In December of
1999, I visited a cardiologist to have a full cardio
work-up. Call me paranoid. My mother had just gone into
heart failure (and eventually had her mitral valve replaced
along with a double bypass), my then 4 year old daughter was
diagnosed with dilated cardiomyopathy when she was almost
two years old. And My grandmother, who was then 93, had an
enlarged heart, along with other heart issues, probably
related to age. I was told that I was fine, but due to
family history I should probably follow up every 5 to 10
In December of 2001, I was put on terbutaline in the
hospital to stop preterm labor with my second child, Jack.
He was due in late February. My Obstetrician sent me home
with a prescription and instructions to keep an eye on my
pulse. If it ever got above 120, I should call her
immediately. Upon taking my first dose at home, my pulse
raced to around 150. When I spoke with my OB she told me not
to worry about it, and take it again at the next dose time.
After calling her for the same reason after each of the next
doses over a 2 day period, she finally told me that some
people just have that reaction to the drug and I could stop
In early January I presented to my OB with shortness of
breath and mild palpitations. My symptoms were not
investigated and were written off as "severe acute
pregnancy." On February 13, 2002 my labor was induced.
During this very long and hard labor, my breathing became
more difficult and my blood pressure (historically low)
dropped to concerning levels, but my obstetrician decided
that we should "just keep an eye on it." A few hours post
partum, I was almost unable to sleep lying down at all. I
was propped up on four pillows and still felt like I was
suffocating. No one ever listened to my chest and I was told
this was normal. Five days postpartum, at home, I finally
called the OB on call. It was President's Day, so she wasn't
keeping office hours. I told her my lips were blue, and I
felt like I was suffocating. She sounded agitated that I had
bothered her, and told me it was not an obstetrical issue
and I should see either my regular doctor when they were
next in the office, or go to the ER.
In the Emergency room with a 5 day old baby, the doctor's
immediate concern was ruling out a blood clot, which he did.
A chest X-ray of my lungs revealed fluid. They told me I had
bilateral pneumonia and sent me home with antibiotics.
Fast forward to early 2004. My third child, Cate is due in
July. I'm having palpitations and shortness of breath. My
new obstetrician (we'd moved since the last child was born)
told me it was just normal pregnancy, though she also never
investigated the symptoms. I felt I was being ignored and
neglected, so I changed doctors. My new doctor immediately
recognized that I should be on a blood thinner for a past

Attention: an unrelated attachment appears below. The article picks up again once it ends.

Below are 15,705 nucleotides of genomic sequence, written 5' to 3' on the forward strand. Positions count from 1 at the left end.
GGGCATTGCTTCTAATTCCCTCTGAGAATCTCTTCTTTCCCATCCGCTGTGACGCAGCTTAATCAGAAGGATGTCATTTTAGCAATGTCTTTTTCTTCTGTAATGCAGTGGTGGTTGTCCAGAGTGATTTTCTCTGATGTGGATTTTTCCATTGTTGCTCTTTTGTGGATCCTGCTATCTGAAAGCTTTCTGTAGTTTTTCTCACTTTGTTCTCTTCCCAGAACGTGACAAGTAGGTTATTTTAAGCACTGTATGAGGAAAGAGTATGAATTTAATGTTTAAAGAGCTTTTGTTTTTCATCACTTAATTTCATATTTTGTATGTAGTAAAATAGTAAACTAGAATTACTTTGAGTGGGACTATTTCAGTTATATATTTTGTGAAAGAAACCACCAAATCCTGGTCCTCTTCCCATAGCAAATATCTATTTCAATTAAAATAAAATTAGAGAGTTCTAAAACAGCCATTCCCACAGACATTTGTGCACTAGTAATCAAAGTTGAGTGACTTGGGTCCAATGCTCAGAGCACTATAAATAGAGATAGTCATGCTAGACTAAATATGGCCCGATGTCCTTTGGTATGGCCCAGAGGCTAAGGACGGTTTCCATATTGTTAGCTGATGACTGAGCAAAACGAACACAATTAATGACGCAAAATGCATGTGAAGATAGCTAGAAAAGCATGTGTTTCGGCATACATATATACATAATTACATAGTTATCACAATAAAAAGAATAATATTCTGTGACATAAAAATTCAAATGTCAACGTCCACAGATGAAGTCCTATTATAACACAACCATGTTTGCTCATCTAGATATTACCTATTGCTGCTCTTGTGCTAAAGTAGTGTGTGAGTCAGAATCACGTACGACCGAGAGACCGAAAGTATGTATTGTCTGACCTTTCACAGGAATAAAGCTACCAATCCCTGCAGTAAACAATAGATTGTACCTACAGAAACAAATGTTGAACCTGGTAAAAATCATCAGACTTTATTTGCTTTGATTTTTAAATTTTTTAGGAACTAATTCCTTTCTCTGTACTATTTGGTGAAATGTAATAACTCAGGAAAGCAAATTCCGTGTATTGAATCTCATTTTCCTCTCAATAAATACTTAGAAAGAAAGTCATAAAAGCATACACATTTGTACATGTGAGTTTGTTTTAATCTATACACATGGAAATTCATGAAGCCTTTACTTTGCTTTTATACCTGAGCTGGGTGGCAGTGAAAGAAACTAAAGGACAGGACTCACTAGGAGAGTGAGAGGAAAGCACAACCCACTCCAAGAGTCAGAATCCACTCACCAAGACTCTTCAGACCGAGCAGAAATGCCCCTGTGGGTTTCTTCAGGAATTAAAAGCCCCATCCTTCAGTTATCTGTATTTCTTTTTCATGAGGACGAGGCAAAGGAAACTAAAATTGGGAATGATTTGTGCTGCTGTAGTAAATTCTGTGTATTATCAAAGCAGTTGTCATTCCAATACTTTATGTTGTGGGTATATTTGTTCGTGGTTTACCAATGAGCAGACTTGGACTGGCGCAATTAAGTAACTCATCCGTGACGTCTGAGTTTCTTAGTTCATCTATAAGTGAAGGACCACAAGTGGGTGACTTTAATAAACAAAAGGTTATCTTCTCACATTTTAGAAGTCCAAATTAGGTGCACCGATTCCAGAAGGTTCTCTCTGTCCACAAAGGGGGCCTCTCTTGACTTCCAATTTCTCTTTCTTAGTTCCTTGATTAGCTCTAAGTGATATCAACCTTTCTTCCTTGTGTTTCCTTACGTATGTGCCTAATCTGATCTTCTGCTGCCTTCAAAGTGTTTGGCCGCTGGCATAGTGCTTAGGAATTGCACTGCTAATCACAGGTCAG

history of clotting issues. My other OBs had ignored this
piece of medical history.
A week later I was in the Emergency Room because I'd had
palpitations so severe they knocked me to the ground. I was
dizzy for about 30 minutes, and could not breathe.
They first did an EKG, which they said was normal. A
cardiologist came in and explained that he'd like to run
some tests to rule out a blood clot, but there were risks to
the baby, so I needed to be really sure that I wasn't
imagining my symptoms. He successfully ruled out a blood
clot, sent me home and told me to follow up with my OB.
Following up with my new OB saved my life. He sent me to a
cardiologist to be thoroughly examined. On March 10th, I was
diagnosed with congestive heart failure due to Peripartum
Cardiomyopahty. My ejection fraction (EF) was 5%-10%.
"Normal" is considered to be around 55-60%. On March 17th I
was admitted to UNC Hospital Labor and Delivery floor.
There, the doctors tried to stabilize me on what heart
medications they could, taking the safety of my baby into
consideration. Many meetings were held between the OB staff
and the Cardiology staff to determine the best course of
action for me. Continuing the pregnancy to full term was too
risky. Delivery alone at any stage was too risky. The
wonderful OB staff allowed us to take all of the information
they had compiled and make our own choice.
On April 12, 2004, Cate Teagan Welsh entered the world at 28
weeks gestation via C-section. Besides the normal OB staff
present, I also had a cardiac anesthesiologist, and a
wonderful team of doctors and nurses from the NICU. There
was also a cardio-thoracic surgeon on the stand by - just in
case. Luckily, we didn't have to get to know him.
Today, I'm followed by Duke University Medical Center Heart
Failure and Transplant team. My EF is in the 20% range. In
November, 2005 I was fitted with an ICD, or implantable
defibrillator. This little device will save my life if one
of my frequent runs of Ventricle Tachycardia doesn't correct
I founded this
organization and website in October 2004 to combine member
support with my effort to raise awareness and funds for